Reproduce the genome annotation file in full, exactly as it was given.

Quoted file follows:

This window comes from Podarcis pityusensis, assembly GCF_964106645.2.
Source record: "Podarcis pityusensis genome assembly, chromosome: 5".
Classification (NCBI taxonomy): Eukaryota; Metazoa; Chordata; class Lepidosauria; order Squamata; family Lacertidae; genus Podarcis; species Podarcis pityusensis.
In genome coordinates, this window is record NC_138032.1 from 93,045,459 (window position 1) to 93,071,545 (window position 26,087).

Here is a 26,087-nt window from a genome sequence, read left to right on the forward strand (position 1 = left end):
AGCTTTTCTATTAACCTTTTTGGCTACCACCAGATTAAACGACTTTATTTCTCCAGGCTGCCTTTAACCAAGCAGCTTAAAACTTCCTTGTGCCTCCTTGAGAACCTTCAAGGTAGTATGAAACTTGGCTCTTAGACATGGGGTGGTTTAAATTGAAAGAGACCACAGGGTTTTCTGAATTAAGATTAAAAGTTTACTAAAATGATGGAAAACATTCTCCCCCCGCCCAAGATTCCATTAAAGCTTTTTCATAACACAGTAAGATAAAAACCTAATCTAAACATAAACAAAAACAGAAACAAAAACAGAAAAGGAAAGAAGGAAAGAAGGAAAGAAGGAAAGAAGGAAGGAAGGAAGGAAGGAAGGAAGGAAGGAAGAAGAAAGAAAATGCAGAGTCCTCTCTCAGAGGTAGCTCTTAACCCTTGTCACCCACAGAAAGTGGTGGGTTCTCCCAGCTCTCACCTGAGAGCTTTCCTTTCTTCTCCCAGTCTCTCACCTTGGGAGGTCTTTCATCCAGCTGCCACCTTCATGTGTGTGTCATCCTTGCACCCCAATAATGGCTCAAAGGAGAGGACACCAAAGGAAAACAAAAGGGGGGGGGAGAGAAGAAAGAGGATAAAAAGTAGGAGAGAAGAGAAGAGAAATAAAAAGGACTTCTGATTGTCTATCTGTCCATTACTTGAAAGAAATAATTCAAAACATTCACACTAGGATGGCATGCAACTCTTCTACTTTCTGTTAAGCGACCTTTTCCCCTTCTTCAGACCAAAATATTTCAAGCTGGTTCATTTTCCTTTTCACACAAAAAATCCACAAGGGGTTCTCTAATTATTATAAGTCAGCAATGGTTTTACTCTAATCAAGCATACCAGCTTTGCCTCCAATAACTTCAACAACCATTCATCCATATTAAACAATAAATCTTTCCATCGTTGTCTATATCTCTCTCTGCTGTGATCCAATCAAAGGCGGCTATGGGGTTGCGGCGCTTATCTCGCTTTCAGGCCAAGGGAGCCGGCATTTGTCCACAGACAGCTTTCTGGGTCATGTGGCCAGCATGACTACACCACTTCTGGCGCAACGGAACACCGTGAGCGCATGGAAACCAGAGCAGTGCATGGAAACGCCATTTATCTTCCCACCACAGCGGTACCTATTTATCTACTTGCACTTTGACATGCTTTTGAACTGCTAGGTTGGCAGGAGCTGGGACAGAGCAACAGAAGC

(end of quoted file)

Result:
This window comes from Podarcis pityusensis, assembly GCF_964106645.2.
Source record: "Podarcis pityusensis genome assembly, chromosome: 5".
Classification (NCBI taxonomy): Eukaryota; Metazoa; Chordata; class Lepidosauria; order Squamata; family Lacertidae; genus Podarcis; species Podarcis pityusensis.
In genome coordinates, this window is record NC_138032.1 from 93,045,459 (window position 1) to 93,071,545 (window position 26,087).

Here is a 26,087-nt window from a genome sequence, read left to right on the forward strand (position 1 = left end):
AGCTTTTCTATTAACCTTTTTGGCTACCACCAGATTAAACGACTTTATTTCTCCAGGCTGCCTTTAACCAAGCAGCTTAAAACTTCCTTGTGCCTCCTTGAGAACCTTCAAGGTAGTATGAAACTTGGCTCTTAGACATGGGGTGGTTTAAATTGAAAGAGACCACAGGGTTTTCTGAATTAAGATTAAAAGTTTACTAAAATGATGGAAAACATTCTCCCCCCGCCCAAGATTCCATTAAAGCTTTTTCATAACACAGTAAGATAAAAACCTAATCTAAACATAAACAAAAACAGAAACAAAAACAGAAAAGGAAAGAAGGAAAGAAGGAAAGAAGGAAAGAAGGAAGGAAGGAAGGAAGGAAGGAAGGAAGGAAGAAGAAAGAAAATGCAGAGTCCTCTCTCAGAGGTAGCTCTTAACCCTTGTCACCCACAGAAAGTGGTGGGTTCTCCCAGCTCTCACCTGAGAGCTTTCCTTTCTTCTCCCAGTCTCTCACCTTGGGAGGTCTTTCATCCAGCTGCCACCTTCATGTGTGTGTCATCCTTGCACCCCAATAATGGCTCAAAGGAGAGGACACCAAAGGAAAACAAAAGGGGGGGGGAGAGAAGAAAGAGGATAAAAAGTAGGAGAGAAGAGAAGAGAAATAAAAAGGACTTCTGATTGTCTATCTGTCCATTACTTGAAAGAAATAATTCAAAACATTCACACTAGGATGGCATGCAACTCTTCTACTTTCTGTTAAGCGACCTTTTCCCCTTCTTCAGACCAAAATATTTCAAGCTGGTTCATTTTCCTTTTCACACAAAAAATCCACAAGGGGTTCTCTAATTATTATAAGTCAGCAATGGTTTTACTCTAATCAAGCATACCAGCTTTGCCTCCAATAACTTCAACAACCATTCATCCATATTAAACAATAAATCTTTCCATCGTTGTCTATATCTCTCTCTGCTGTGATCCAATCAAAGGCGGCTATGGGGTTGCGGCGCTTATCTCGCTTTCAGGCCAAGGGAGCCGGCATTTGTCCACAGACAGCTTTCTGGGTCATGTGGCCAGCATGACTACACCACTTCTGGCGCAACGGAACACCGTGAGCGCATGGAAACCAGAGCAGTGCATGGAAACGCCATTTATCTTCCCACCACAGCGGTACCTATTTATCTACTTGCACTTTGACATGCTTTTGAACTGCTAGGTTGGCAGGAGCTGGGACAGAGCAACAGAAGC